Regardless of the delay, Nichols' leaders say they couldn't be happier. "Platte Street has always been a very unique street," says Chris Crosby, executive vice president. "It's one of the jewels of Denver."

Another project in the works is The Boathouse, a 10,400-square-foot office building at 1850 Platte right on the river. Interest from potential tenants has been high, says Chris Shears, an architect with Shears Adkins Rockmore who designed The Boathouse.

"Who would have ever thought Platte Street would become such an important street," Shears says.

Industrial purgatory turned Millennial heavenA rendering of The Lab from I-25.

Grand American Inc., developer of The Boathouse, and Nichols have formed public-private partnerships with the city of Denver to redevelop the West Side Line,  an old railroad spur on the western bank of the Platte River that was vacated. The plan is to create a landscaped pedestrian-only walkway from the 16th street bridge over the river to the 19th street bridge.

Part of what defined the neighborhood was the construction of the Denver Tramway Powerhouse in 1901. The Denver Tramway Co. had an exclusive city franchise to build electric streetcar lines in Denver, and the building housed the boilers and engines used to generate electricity for the rail system. As the automobile gained popularity, the rail lines were removed from Denver's streets, and the Powerhouse closed in 1950. It was used as a warehouse until the Forney Museum of Transportation bought it in 1969.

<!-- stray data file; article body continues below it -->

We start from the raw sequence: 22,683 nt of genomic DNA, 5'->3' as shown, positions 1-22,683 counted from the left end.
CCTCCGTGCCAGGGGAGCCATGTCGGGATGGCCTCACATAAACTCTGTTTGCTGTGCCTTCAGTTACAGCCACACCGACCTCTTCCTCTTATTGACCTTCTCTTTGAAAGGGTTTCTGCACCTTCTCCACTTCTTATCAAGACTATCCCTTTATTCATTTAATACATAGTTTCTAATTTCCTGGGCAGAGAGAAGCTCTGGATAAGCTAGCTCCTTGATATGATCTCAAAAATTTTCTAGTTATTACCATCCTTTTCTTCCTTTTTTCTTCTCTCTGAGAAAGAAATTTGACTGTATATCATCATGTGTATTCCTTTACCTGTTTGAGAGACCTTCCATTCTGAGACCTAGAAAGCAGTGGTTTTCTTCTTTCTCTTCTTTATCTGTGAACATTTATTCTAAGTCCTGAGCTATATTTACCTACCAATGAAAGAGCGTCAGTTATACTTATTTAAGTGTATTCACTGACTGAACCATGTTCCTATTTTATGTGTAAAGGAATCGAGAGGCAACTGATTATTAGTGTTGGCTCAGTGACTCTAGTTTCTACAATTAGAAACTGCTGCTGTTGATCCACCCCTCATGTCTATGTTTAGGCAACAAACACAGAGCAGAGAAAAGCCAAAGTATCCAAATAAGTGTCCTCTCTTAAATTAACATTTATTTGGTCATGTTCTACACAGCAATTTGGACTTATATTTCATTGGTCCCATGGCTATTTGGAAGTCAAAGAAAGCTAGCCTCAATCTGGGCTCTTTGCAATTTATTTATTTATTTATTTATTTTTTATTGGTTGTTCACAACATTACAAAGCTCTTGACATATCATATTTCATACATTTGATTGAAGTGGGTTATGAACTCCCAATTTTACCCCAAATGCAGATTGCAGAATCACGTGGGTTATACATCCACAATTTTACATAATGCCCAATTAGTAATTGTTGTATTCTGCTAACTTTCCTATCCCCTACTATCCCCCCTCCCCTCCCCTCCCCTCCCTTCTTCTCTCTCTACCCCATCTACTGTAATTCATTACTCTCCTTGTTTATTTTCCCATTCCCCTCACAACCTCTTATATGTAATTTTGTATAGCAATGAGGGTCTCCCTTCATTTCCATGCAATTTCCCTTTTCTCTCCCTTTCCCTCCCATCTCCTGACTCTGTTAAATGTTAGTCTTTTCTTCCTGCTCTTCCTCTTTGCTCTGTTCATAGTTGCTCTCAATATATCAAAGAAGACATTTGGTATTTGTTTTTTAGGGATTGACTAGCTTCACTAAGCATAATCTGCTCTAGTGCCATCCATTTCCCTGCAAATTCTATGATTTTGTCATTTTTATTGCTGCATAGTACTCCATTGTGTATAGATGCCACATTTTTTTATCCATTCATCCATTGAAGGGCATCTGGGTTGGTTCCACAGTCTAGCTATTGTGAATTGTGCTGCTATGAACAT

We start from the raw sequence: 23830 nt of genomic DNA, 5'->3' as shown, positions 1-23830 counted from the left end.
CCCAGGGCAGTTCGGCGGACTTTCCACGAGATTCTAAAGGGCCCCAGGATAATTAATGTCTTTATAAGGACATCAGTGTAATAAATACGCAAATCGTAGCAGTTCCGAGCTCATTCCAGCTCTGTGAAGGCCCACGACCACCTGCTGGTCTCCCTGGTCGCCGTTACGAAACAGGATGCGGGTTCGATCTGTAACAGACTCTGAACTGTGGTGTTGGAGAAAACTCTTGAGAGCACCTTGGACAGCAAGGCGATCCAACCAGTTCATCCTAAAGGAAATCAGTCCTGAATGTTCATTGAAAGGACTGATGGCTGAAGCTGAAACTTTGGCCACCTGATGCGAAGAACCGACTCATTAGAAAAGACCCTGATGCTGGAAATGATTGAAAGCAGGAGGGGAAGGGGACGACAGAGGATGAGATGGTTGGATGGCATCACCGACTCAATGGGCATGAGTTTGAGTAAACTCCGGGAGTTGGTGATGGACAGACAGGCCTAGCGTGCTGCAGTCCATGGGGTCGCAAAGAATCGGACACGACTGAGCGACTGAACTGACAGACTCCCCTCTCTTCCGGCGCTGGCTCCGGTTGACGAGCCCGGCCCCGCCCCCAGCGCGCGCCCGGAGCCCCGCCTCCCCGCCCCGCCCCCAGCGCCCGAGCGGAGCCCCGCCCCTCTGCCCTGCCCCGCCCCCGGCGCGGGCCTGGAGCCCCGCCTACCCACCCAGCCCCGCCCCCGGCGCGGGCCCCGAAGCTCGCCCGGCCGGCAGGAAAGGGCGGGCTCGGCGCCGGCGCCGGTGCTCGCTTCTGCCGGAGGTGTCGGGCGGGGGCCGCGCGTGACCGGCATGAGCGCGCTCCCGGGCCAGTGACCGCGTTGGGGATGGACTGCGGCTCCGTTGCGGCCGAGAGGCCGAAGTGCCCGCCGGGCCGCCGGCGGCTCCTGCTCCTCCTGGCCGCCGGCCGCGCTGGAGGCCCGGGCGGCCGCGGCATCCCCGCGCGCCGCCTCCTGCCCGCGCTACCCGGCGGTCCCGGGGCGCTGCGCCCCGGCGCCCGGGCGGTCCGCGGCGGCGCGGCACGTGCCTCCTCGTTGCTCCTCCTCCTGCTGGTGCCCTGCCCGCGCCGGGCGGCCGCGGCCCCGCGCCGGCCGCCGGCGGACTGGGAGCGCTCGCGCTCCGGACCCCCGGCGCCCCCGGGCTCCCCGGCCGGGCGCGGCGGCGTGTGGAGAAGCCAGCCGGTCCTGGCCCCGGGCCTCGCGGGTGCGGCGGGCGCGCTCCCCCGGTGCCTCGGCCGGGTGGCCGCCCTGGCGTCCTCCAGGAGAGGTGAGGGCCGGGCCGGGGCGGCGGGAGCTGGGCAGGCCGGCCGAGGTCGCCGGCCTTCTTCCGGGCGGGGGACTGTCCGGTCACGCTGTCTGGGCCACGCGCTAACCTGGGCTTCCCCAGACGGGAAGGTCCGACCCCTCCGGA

Recreational Equipment Inc. took over the building in 1998 for redevelopment into its flagship Denver store. The $32 million project was considered a catalyst for development in the Central Platte Valley, so the Denver Urban Renewal Authority provided $6.3 million in tax-increment financing to the developer.

But it was the series of bridges on 16th Street that changed everything. The Millennium Bridge connected the Central Platte Valley to Denver Union Station and the rest of downtown, and the bridge over the Platte River linked Platte Street to the Central Platte Valley.

Then, in 2006, the Highland Bridge completed the chain from the emerging LoHi neighborhood to the rest of the city. That was a transformative project that leveraged a relatively modest public investment compared to the benefits it has brought to the city, Crosby says.

"It's a pedestrian superhighway that is an extension of the 16th Street Mall," Crosby says. "It's been a renaissance of Union Station, Riverfront Park and Highlands. The thread that tied those evolving neighborhoods together was the pedestrian bridges that completed the connection."

Read more articles by Margaret Jackson.

Margaret is a veteran Denver real estate reporter and can be contacted here.